This, the second adaptation of Raymond Chandler's novel, is much closer to the source text than the original - Murder, My Sweet (1944), which tended to avoid some of the sleazier parts of ... See full summary »
During the campaign for reelection, the crooked politician Paul Madvig decides to clean up his past, refusing the support of the gangster Nick Varna and associating to the respectable ... See full summary »
The ambitious Stanton "Stan" Carlisle works in a sideshow as carny and assistant of the mentalist Zeena Krumbein, who is married with the alcoholic Pete. The couple had developed a secret ... See full summary »
A private eye escapes his past to run a gas station in a small town, but his past catches up with him. Now he must return to the big city world of danger, corruption, double crosses and duplicitous dames.
This adaptation of the Raymond Chandler novel 'Farewell, My Lovely', renamed for the American market to prevent filmgoers mistaking it for a musical (for which Powell was already famous) has private eye Philip Marlowe hired by Moose Malloy, a petty crook just out of prison after a seven year stretch, to look for his former girlfriend, Velma, who has not been seen for the last six years. The case is tougher than Marlowe expected as his initially promising enquiries lead to a complex web of deceit involving bribery, perjury and theft, and where no one's motivation is obvious, least of all Marlowe's. Written by
Mark Thompson <email@example.com>
At the end of the movie, when only Marlowe and Velma are in the living room, talking, and Marlowe is walking around the couch, when he is between the couch and fireplace, the large shadow of a boom mic appears over the fireplace. It starts at the upper left and goes to center left. This is easily visible even in non-letterbox viewings. See more »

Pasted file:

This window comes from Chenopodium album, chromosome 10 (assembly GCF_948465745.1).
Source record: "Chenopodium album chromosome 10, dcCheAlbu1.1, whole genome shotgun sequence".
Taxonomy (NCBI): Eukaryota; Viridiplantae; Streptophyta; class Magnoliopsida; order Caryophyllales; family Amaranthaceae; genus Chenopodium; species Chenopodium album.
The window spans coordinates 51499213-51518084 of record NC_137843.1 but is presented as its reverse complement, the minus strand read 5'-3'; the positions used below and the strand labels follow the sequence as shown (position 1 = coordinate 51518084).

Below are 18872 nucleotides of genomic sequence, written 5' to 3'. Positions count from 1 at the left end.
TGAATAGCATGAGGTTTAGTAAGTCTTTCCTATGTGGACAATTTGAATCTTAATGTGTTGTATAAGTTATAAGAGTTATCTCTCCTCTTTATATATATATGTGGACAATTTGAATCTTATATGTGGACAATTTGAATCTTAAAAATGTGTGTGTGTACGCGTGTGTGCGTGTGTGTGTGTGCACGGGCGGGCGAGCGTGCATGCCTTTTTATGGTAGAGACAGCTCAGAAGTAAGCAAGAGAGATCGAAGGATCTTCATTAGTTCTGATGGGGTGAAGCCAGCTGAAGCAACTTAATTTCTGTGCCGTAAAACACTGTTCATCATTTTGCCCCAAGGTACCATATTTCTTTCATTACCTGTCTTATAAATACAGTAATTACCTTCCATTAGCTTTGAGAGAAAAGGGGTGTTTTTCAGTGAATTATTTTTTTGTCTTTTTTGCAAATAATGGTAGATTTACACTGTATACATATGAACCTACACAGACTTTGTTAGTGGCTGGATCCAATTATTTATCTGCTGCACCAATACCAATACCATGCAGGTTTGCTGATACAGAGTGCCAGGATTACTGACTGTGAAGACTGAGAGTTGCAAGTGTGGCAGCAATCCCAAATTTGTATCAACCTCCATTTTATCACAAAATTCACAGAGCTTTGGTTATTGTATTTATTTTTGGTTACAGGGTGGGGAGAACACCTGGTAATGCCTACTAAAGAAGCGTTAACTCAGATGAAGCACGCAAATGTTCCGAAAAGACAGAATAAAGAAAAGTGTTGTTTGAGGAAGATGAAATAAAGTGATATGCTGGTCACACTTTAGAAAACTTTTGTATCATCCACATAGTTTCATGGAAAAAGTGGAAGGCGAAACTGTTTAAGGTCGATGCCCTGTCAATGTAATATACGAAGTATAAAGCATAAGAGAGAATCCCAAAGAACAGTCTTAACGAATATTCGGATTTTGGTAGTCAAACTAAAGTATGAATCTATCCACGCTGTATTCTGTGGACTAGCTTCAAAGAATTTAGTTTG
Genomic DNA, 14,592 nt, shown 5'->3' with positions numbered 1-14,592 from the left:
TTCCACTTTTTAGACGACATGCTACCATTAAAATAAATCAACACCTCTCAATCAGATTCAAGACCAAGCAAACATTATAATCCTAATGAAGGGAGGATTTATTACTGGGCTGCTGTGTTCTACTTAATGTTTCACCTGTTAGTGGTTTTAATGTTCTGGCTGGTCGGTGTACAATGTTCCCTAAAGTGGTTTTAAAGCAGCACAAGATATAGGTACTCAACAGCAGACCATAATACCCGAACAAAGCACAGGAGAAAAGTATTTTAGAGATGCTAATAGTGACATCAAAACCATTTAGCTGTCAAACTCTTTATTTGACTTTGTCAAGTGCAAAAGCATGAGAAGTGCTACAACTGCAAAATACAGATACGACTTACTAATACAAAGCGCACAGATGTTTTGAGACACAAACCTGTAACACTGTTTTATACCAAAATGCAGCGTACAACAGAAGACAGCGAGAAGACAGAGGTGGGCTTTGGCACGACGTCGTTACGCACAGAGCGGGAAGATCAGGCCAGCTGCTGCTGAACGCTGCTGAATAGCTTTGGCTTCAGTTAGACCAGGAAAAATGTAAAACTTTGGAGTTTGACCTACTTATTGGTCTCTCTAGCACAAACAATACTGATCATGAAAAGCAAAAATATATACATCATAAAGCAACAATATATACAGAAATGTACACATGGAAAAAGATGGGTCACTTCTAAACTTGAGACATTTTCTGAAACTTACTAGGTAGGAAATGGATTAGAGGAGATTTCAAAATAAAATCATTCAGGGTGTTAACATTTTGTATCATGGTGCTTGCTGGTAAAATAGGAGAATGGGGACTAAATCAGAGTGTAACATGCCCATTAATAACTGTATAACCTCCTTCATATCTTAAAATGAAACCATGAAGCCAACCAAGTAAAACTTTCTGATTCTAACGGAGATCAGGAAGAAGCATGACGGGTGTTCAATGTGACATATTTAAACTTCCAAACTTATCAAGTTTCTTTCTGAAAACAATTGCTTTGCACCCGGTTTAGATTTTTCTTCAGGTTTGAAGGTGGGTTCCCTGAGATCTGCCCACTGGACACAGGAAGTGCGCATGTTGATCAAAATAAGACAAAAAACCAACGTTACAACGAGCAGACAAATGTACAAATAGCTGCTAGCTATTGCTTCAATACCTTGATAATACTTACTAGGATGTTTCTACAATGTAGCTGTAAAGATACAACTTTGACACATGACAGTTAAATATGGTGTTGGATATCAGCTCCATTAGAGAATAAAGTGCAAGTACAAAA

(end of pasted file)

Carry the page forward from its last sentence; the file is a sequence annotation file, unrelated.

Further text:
He was doubled up on his face in that bag-of-old-clothes position that always means the same thing: he had been killed by an amateur. Or, by somebody who wanted it to look like an amateur job. Nobody else would hit a man that many times with a sap.
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One of the early film noir masterpieces! As a major fan of Chandler novels, some of the lousy filmings (e.g. Marlowe, The Long Goodbye)are of a more recent vintage. But they had hit the jackpot with this one.
I do not see how those reviewing this film could fail to appreciate it - they are reviewing a film through a post-2000 prism. Set in 1944, censorship was the rule, even the novel had to be careful. Edward Dymtryk, his cast and crew, with a low budget (which helped create the necessary mood!) have done a sensational job transferring the book to the screen.
And gambling on crooner Dick Powell is akin today to putting Sean Penn in a musical --- to me he met the challenge brilliantly (although I still hear Robert Mitchum when I read Chandler). Wonderful supporting roles, as with the 1941 daddy of them all, The Maltese Falcon. Best of all, Claire Trevor, her voice, her manner, her style. Bravo lady!
Easily 10 of 10.
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